Garrity et al. 2001
Nitrospira moscoviensis was the second bacterium classified under the most diverse nitrite-oxidizing bacteria phylum, Nitrospirae. It is a gram-negative, non-motile, facultative lithoauthotropic bacterium that was discovered in Moscow, Russia in 1995. The genus name, Nitrospira, originates from the prefix “nitro” derived from nitrite, the microbe’s electron donor and “spira” meaning coil or spiral derived from the microbe’s shape. The species name, moscoviensis, is derived from Moscow, where the species was first discovered. N. moscoviensis could potentially be used in the production of bio-degradable polymers.
In 1995, Silke Ehrich discovered Nitrospira moscoviensis in a sample taken from an eroded iron pipe. The pipe was a part of a heating system in Moscow, Russia. The rust was transferred to a culture where cells could be isolated. For optimum growth, Ehrich and his team cultivated the cells on a mineral salt medium at a temperature of 39 °C and at a pH of 7.6-8.0.
Nitrospira moscoviensis is classified as being gram-negative, non-motile, and having a curved rod shape. The curved rods are approximately 0.9-2.2 µm long x 0.2-0.4 µm wide. N. moscoviensis can exist in both aquatic and terrestrial habitats and reproduces using binary fission. Defining features of N. moscoviensis is the absence of intra-cytoplasmic membranes and carboxysomes possession of a flatulent periplasmic space.
Nitrospira moscoviensis is a facultative lithoautotroph commonly referred to as a chemolithoautotroph. In aerobic environments, N. moscoviensis obtains energy by oxidizing nitrite to nitrate. Without the element molybdenum, the nitrite-oxidizing system will not function. When N. moscoviensis is in nitrite free environments it can use aerobic hydrogen oxidation. When N. moscoviensis reduces nitrite using hydrogen as an electron donor growth is blocked. A key difference in N. moscoviensis’ nitrite-oxidizing system is location; unlike most nitrate oxidizing systems, it is not located in the cytoplasmic membrane. Kirstein and Bock (1993) implied that the location of the nitrite-oxidizing system corresponds directly to N. moscoviensis having an enlarged periplasmic space. By oxidizing nitrate outside of the cytoplasmic membrane, a permease nitrite system is not needed for the proton gradient. The exocytoplasmic oxidation of nitrite also prevents build-up of toxic nitrite within the cytoplasm. Another important metabolism ability for N. moscoviensis is its ability to cleave urea to ammonia and CO2. The ability to use urea comes directly from the presence of urease encoding genes which is interesting because most nitrite-oxidizing bacteria are unable to use ammonia as an energy source. Urease encoding genes function by catalyzing urea hydrolysis to form ammonia and carbamate.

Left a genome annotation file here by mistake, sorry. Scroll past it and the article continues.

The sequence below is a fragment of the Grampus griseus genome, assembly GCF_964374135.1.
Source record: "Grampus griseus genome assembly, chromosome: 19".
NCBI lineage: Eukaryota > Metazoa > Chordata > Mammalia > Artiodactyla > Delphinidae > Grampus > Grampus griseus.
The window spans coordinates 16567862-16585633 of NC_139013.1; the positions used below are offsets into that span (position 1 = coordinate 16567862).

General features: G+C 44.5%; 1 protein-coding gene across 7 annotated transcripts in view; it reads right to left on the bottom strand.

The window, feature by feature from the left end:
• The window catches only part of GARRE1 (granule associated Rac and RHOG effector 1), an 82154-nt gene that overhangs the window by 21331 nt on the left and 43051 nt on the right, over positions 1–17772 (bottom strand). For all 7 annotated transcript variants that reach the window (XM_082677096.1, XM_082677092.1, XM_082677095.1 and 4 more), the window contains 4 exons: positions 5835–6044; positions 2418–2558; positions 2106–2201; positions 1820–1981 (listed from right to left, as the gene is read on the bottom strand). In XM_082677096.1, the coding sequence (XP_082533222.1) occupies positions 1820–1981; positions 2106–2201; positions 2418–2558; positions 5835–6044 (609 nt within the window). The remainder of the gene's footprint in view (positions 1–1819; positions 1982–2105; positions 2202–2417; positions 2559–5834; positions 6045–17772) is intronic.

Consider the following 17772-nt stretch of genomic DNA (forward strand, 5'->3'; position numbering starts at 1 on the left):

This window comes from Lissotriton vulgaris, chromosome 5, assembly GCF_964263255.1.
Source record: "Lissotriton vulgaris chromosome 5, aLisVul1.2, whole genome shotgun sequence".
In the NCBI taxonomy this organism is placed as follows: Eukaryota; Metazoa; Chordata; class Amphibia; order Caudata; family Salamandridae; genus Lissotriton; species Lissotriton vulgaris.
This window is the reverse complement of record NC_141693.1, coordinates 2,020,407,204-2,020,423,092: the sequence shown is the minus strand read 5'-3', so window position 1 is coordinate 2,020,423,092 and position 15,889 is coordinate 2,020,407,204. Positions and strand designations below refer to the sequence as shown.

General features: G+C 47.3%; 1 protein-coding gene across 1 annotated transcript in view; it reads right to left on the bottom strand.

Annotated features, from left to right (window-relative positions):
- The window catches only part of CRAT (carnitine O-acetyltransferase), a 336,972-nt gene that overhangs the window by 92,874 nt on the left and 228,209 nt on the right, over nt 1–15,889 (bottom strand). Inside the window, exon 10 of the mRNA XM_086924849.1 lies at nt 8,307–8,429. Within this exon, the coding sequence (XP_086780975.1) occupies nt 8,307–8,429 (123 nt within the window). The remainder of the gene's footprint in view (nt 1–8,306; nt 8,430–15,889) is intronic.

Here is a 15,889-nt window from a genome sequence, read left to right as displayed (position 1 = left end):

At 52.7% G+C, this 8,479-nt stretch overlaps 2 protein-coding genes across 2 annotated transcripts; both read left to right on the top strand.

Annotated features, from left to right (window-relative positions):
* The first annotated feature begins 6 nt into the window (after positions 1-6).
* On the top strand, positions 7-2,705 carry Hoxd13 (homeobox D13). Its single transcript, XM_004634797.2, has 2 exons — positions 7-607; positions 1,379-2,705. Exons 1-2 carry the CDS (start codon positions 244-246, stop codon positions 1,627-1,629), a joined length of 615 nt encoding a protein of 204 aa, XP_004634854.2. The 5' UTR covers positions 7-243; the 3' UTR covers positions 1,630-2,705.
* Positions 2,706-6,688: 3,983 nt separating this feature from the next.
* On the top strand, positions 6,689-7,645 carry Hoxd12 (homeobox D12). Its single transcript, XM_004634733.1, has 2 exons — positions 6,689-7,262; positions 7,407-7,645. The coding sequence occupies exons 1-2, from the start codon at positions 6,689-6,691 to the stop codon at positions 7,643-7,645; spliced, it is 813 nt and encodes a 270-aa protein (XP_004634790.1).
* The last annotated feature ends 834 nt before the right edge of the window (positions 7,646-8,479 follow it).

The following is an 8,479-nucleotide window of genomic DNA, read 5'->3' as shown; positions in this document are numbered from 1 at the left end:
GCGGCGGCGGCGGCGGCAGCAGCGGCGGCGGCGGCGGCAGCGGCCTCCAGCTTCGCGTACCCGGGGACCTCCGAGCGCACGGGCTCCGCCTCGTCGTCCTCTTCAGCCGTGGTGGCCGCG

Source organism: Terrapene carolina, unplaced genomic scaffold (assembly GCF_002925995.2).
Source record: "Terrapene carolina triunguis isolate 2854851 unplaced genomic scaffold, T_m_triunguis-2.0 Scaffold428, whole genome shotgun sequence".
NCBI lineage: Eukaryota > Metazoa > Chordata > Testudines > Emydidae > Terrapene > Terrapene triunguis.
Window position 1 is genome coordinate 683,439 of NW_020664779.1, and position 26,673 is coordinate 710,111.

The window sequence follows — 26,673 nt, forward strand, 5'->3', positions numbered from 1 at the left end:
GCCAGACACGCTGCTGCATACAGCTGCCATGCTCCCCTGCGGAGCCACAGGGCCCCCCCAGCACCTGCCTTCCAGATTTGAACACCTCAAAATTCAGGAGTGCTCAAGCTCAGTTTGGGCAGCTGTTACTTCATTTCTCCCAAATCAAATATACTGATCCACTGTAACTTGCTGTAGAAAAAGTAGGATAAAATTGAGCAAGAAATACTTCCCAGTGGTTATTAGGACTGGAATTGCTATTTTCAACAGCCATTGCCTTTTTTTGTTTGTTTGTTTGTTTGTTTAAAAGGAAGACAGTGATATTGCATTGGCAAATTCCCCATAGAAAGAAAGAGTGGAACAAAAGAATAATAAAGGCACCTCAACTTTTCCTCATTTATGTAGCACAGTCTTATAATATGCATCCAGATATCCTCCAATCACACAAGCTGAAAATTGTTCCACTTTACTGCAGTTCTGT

Nitrospira moscoviensis grows in temperatures from 33 to 40 °C and pH 7.6-8.0 with an optimal nitrite concentration of 0.35 nM. Nitrospira moscoviensis plays a key role in the two-step Nitrogen Cycle process. The first step of Nitrification requires an ammonia-oxidizing bacterium (AOB) or ammonia-oxidizing archaeon (AOA) followed by a nitrite-oxidizing bacterium (NOB). The unique capability of N. moscoviensis to cleave urea into ammonia and carbon dioxide allows for a symbiotic relationship with ammonia-oxidizing microorganisms (AOM) that lack this urease-production ability also known as negative AOM. A correlation in environment preferences between Nitrospira species with nxrB gene encoding the β-subunit of nitro-oxidoreductase and AOM species with amoA gene further confirmed this relationship. N. moscoviensis provides ammonia via hydrolysis of urea to these ammonia-oxidizing microorganisms which in turn produce nitrite, the primary energy source of N. moscoviensis. The relationship between ureolytic nitrite-oxidizing bacteria and negative AOM is called reciprocal feeding. Thus far, Nitrospira species have been recognized in natural environments as the primary vehicle for nitrite oxidation including soils, activated-sludge, ocean and fresh water, hot springs, and water treatment plants.
Following its isolation, N. moscoviensis’s genome was sequenced by Dr. Ehrich et al. Its 4.59 Mb genome has a GC content of 56.9+/-0.4 mol% with a predicted 4,863 coding sequences. N. moscoviensis's 16S rRNA gene sequences were found to be 88.9% similar to N. marina’s. Despite its relatively low similarity to N. marina, N. moscoviensis was classified within the Nitrospirae phylum primarily due to shared morphological features including the presence of an enlarged periplasmic space.
N. moscoviensis’s fully sequenced genome has provided useful phylogenetic insights beyond the scope of 16S rRNA sequence studies. The discovery of the gene encoding the β-subunit of nitrite-oxidoreductase, nxrB, from N. moscoviensis as a functional genetic marker of Nitrospira, not only confirmed previous 16S rRNA phylogenetic classifications within the phylum, but revealed a new understanding of Nitrospira’s richness in terrestrial environments. The phylum has expanded from two bacteria, N. marina and N. moscoviensis, to a 6-branched genera composed of a characteristically diverse group of nitrite-oxidizing bacteria with N. moscoviensis positioned in lineage II.
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